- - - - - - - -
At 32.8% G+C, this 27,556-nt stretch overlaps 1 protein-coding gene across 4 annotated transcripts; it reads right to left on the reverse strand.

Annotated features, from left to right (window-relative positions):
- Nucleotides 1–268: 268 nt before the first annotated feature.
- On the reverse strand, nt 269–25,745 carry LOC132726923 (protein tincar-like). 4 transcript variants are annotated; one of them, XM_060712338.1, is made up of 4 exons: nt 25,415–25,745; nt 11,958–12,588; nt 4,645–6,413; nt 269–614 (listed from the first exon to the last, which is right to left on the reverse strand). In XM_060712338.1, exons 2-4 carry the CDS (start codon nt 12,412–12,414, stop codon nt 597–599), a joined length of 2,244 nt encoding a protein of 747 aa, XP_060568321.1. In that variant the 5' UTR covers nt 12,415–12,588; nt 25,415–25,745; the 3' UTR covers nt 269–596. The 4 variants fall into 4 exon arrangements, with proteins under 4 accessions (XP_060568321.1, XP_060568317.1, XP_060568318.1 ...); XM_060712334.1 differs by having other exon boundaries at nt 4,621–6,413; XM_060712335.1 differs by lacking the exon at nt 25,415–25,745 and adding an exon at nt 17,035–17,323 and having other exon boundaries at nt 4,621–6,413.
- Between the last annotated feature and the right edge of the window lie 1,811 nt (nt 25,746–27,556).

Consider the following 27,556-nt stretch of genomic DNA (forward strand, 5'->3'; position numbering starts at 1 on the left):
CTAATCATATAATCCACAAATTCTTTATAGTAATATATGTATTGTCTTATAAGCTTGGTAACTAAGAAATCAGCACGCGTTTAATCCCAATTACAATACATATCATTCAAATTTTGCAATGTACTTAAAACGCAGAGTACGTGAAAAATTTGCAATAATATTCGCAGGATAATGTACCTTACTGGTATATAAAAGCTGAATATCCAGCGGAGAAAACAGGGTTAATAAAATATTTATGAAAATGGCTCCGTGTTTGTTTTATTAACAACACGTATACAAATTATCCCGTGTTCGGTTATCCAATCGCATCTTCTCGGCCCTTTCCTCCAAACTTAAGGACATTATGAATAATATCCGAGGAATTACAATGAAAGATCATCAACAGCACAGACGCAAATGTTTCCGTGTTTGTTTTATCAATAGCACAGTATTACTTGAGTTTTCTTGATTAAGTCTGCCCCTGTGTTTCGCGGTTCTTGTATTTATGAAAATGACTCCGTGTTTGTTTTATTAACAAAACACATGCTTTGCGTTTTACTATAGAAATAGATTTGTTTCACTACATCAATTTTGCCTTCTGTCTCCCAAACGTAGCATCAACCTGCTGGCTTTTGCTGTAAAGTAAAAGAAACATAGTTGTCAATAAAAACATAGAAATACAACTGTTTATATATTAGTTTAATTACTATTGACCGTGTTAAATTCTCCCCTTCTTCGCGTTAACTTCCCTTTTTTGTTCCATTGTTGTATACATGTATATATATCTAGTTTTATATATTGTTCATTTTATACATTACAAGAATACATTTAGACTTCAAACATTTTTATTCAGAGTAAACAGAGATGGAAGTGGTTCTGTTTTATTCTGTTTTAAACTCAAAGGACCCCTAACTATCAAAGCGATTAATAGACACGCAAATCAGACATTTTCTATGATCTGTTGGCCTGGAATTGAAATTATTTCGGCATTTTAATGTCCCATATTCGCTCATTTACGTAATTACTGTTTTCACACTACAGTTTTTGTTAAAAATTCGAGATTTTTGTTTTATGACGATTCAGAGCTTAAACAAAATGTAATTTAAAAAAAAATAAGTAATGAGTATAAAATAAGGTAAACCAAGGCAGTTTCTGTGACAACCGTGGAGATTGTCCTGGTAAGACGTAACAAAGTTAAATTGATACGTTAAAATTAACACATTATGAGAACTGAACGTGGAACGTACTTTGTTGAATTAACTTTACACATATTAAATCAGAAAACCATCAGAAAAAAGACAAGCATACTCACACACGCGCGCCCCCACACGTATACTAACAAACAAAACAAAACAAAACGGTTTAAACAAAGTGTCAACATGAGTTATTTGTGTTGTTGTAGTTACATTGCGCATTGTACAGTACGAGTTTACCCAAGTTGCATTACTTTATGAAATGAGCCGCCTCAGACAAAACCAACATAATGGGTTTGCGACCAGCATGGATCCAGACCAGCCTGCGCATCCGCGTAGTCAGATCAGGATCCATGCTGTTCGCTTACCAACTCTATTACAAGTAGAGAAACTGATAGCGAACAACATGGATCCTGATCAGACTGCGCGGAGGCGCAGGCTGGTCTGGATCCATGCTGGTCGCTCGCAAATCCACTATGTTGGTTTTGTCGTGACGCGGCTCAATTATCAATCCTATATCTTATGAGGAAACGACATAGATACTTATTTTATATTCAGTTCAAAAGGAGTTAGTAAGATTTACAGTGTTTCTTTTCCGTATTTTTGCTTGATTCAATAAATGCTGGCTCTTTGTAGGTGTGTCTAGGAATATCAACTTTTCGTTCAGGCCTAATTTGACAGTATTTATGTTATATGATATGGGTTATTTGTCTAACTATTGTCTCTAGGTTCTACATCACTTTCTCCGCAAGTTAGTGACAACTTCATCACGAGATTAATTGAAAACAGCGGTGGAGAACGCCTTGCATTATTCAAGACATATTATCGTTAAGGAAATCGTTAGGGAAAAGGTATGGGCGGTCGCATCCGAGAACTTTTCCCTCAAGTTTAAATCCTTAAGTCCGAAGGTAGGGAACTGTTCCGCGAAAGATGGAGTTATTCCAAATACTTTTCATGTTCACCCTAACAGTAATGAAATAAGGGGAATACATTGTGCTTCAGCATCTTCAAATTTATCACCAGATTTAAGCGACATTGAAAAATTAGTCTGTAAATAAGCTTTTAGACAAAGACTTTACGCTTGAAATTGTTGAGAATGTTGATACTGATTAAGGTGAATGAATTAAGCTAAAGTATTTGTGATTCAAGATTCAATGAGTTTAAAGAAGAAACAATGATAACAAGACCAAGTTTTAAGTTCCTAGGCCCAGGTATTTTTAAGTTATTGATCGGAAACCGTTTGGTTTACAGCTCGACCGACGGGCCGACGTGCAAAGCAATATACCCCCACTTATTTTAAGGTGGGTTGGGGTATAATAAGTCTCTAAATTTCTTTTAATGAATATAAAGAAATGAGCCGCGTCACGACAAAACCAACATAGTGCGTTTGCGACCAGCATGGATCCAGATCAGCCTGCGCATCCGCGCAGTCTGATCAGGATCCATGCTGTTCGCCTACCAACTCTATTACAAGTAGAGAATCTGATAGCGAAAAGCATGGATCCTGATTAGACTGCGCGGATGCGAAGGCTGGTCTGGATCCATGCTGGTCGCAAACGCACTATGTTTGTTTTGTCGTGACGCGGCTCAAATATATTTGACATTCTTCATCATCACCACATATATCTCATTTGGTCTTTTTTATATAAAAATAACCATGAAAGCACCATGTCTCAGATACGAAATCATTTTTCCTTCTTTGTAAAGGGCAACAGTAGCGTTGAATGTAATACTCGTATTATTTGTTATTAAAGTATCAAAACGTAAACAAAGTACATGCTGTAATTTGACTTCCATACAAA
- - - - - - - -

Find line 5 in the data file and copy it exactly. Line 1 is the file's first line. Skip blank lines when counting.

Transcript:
- Between the last annotated feature and the right edge of the window lie 1,811 nt (nt 25,746–27,556).